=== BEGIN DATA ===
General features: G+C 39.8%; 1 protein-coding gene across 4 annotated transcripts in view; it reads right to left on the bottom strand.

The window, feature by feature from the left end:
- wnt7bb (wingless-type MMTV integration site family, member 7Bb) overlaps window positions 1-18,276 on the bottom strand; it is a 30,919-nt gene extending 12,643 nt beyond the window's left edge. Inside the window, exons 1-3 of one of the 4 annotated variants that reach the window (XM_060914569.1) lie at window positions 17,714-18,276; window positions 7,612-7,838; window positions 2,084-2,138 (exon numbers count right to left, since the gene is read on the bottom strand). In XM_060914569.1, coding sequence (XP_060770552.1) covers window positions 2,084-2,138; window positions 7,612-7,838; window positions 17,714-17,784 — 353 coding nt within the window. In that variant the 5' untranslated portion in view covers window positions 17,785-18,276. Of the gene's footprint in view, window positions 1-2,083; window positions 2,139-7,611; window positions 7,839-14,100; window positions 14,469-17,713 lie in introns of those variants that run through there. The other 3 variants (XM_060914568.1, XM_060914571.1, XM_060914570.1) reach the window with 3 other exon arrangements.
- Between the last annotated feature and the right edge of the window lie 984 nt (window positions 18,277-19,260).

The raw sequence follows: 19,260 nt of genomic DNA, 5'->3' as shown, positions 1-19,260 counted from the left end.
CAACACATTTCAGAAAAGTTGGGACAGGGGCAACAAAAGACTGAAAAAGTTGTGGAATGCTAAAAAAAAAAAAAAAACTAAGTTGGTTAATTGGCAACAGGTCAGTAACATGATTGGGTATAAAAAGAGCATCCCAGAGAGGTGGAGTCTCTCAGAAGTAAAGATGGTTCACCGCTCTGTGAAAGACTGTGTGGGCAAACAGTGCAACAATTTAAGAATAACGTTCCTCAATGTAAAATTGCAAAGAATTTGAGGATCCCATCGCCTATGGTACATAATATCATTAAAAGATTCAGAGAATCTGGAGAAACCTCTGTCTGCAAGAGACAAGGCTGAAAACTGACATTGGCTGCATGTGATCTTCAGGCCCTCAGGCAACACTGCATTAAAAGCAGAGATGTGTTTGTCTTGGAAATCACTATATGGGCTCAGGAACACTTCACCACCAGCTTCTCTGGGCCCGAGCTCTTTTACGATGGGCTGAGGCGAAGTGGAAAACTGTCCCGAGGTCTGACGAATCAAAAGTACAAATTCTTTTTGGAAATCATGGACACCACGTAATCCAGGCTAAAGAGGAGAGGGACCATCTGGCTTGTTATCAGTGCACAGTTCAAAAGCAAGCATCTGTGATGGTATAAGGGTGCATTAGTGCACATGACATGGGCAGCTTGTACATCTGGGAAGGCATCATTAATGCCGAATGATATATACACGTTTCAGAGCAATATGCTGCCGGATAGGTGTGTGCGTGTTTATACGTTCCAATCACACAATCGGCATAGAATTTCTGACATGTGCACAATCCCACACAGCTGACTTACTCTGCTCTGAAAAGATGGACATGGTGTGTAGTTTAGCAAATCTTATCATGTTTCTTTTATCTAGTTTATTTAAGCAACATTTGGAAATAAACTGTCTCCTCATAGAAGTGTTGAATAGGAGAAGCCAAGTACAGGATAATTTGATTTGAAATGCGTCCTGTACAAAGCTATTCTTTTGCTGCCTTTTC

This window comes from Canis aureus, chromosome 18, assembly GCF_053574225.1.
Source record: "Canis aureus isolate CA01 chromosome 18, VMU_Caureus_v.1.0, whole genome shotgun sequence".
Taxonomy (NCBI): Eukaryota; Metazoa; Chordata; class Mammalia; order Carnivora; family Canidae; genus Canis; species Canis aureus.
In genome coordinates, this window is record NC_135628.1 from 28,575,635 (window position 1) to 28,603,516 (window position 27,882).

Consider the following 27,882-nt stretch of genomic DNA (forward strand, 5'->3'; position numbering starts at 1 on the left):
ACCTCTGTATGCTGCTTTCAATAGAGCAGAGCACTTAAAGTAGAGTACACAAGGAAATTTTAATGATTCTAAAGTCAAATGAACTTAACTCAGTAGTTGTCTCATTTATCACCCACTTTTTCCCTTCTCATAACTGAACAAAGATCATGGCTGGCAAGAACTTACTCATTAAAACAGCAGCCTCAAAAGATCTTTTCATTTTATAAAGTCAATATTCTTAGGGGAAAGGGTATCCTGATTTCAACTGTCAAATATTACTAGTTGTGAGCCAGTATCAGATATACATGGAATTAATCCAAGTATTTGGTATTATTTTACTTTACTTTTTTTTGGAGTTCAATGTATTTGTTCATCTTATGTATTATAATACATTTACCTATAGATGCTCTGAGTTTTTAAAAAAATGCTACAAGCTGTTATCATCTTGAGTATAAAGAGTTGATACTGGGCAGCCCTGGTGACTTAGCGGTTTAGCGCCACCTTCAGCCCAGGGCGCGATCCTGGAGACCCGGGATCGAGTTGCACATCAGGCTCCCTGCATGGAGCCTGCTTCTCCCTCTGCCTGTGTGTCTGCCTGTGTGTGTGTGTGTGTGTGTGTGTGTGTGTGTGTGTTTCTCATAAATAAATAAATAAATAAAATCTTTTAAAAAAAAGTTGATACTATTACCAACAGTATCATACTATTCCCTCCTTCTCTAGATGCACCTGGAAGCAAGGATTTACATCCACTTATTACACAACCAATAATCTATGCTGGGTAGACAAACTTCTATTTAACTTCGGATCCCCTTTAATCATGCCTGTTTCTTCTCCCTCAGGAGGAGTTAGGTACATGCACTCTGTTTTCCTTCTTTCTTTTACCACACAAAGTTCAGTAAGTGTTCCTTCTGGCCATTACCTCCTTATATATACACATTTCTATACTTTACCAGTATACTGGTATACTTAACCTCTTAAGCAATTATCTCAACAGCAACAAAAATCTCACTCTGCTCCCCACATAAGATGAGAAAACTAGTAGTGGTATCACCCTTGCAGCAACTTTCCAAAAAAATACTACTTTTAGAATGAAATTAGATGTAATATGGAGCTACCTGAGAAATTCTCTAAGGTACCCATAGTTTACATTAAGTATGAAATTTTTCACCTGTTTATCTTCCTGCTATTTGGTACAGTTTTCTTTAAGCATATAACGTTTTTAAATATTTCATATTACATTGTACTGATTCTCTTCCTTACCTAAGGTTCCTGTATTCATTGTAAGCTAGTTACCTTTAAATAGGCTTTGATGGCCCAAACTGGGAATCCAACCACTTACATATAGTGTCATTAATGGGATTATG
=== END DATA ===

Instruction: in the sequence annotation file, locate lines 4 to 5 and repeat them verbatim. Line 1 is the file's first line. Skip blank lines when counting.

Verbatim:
- Between the last annotated feature and the right edge of the window lie 984 nt (window positions 18,277-19,260).

The raw sequence follows: 19,260 nt of genomic DNA, 5'->3' as shown, positions 1-19,260 counted from the left end.